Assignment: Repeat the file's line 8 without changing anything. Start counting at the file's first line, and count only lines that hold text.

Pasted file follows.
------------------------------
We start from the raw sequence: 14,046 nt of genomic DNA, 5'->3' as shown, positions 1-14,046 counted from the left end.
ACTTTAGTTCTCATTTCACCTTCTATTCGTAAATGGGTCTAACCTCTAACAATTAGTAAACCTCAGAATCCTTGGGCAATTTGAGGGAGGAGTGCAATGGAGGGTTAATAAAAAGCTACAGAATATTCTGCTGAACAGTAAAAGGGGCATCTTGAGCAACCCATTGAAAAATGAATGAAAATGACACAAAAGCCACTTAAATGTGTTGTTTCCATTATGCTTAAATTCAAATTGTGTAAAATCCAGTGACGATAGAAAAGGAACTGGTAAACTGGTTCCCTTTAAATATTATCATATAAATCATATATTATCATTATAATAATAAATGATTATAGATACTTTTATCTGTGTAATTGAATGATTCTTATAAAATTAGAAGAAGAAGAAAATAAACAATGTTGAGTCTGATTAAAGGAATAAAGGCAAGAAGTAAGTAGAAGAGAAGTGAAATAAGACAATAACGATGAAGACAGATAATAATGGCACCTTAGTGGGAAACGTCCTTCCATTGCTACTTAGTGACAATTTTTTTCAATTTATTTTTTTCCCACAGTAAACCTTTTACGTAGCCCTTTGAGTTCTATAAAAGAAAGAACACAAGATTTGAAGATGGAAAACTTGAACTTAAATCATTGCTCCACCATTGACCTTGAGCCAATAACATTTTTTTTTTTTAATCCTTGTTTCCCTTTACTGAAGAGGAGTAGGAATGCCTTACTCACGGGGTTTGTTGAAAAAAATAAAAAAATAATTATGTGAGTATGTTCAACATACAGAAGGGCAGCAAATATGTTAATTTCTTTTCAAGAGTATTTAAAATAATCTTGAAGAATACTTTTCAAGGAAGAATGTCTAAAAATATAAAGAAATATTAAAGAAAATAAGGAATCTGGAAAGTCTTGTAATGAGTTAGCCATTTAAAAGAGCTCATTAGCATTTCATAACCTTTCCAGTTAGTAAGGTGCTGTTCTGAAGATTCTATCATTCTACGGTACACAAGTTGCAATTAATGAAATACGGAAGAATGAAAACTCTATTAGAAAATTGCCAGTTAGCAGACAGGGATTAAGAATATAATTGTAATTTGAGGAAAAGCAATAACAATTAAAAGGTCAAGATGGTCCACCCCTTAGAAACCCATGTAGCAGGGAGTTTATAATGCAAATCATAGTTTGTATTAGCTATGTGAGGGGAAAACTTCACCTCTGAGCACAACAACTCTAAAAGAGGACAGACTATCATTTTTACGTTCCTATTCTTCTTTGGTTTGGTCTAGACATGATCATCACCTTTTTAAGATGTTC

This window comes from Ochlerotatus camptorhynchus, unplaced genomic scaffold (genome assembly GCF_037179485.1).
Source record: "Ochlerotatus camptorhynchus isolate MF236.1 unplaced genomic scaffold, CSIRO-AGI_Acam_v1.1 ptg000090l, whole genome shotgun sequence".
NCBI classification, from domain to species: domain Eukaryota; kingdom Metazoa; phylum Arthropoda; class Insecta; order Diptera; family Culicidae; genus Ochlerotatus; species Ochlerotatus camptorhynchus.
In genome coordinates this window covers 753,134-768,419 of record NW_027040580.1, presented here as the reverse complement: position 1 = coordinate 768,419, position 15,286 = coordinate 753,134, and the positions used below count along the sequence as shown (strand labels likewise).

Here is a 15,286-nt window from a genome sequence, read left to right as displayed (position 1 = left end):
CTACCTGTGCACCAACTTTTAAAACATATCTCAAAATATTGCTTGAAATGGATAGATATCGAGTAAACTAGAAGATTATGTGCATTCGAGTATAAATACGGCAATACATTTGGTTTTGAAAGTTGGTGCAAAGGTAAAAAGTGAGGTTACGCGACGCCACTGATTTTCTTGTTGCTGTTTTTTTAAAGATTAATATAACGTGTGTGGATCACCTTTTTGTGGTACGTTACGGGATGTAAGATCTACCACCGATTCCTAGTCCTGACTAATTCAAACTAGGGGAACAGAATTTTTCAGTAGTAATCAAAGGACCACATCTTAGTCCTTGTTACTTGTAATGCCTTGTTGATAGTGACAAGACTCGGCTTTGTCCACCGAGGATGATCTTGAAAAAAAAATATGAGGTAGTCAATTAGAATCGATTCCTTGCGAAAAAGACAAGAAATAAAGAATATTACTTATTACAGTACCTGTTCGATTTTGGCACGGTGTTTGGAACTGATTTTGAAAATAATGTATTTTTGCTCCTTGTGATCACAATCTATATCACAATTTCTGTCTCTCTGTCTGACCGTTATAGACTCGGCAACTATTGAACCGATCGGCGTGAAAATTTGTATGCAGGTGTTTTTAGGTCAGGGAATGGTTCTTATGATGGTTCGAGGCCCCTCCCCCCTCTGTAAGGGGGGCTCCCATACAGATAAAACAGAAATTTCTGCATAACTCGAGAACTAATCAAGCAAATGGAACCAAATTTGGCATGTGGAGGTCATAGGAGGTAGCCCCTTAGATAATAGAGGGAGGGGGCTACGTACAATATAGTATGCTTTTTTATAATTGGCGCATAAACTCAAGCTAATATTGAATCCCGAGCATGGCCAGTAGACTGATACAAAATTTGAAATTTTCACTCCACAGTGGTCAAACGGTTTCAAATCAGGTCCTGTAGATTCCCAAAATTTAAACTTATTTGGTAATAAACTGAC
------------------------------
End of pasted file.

CTACCTGTGCACCAACTTTTAAAACATATCTCAAAATATTGCTTGAAATGGATAGATATCGAGTAAACTAGAAGATTATGTGCATTCGAGTATAAATACGGCAATACATTTGGTTTTGAAAGTTGGTGCAAAGGTAAAAAGTGAGGTTACGCGACGCCACTGATTTTCTTGTTGCTGTTTTTTTAAAGATTAATATAACGTGTGTGGATCACCTTTTTGTGGTACGTTACGGGATGTAAGATCTACCACCGATTCCTAGTCCTGACTAATTCAAACTAGGGGAACAGAATTTTTCAGTAGTAATCAAAGGACCACATCTTAGTCCTTGTTACTTGTAATGCCTTGTTGATAGTGACAAGACTCGGCTTTGTCCACCGAGGATGATCTTGAAAAAAAAATATGAGGTAGTCAATTAGAATCGATTCCTTGCGAAAAAGACAAGAAATAAAGAATATTACTTATTACAGTACCTGTTCGATTTTGGCACGGTGTTTGGAACTGATTTTGAAAATAATGTATTTTTGCTCCTTGTGATCACAATCTATATCACAATTTCTGTCTCTCTGTCTGACCGTTATAGACTCGGCAACTATTGAACCGATCGGCGTGAAAATTTGTATGCAGGTGTTTTTAGGTCAGGGAATGGTTCTTATGATGGTTCGAGGCCCCTCCCCCCTCTGTAAGGGGGGCTCCCATACAGATAAAACAGAAATTTCTGCATAACTCGAGAACTAATCAAGCAAATGGAACCAAATTTGGCATGTGGAGGTCATAGGAGGTAGCCCCTTAGATAATAGAGGGAGGGGGCTACGTACAATATAGTATGCTTTTTTATAATTGGCGCATAAACTCAAGCTAATATTGAATCCCGAGCATGGCCAGTAGACTGATACAAAATTTGAAATTTTCACTCCACAGTGGTCAAACGGTTTCAAATCAGGTCCTGTAGATTCCCAAAATTTAAACTTATTTGGTAATAAACTGAC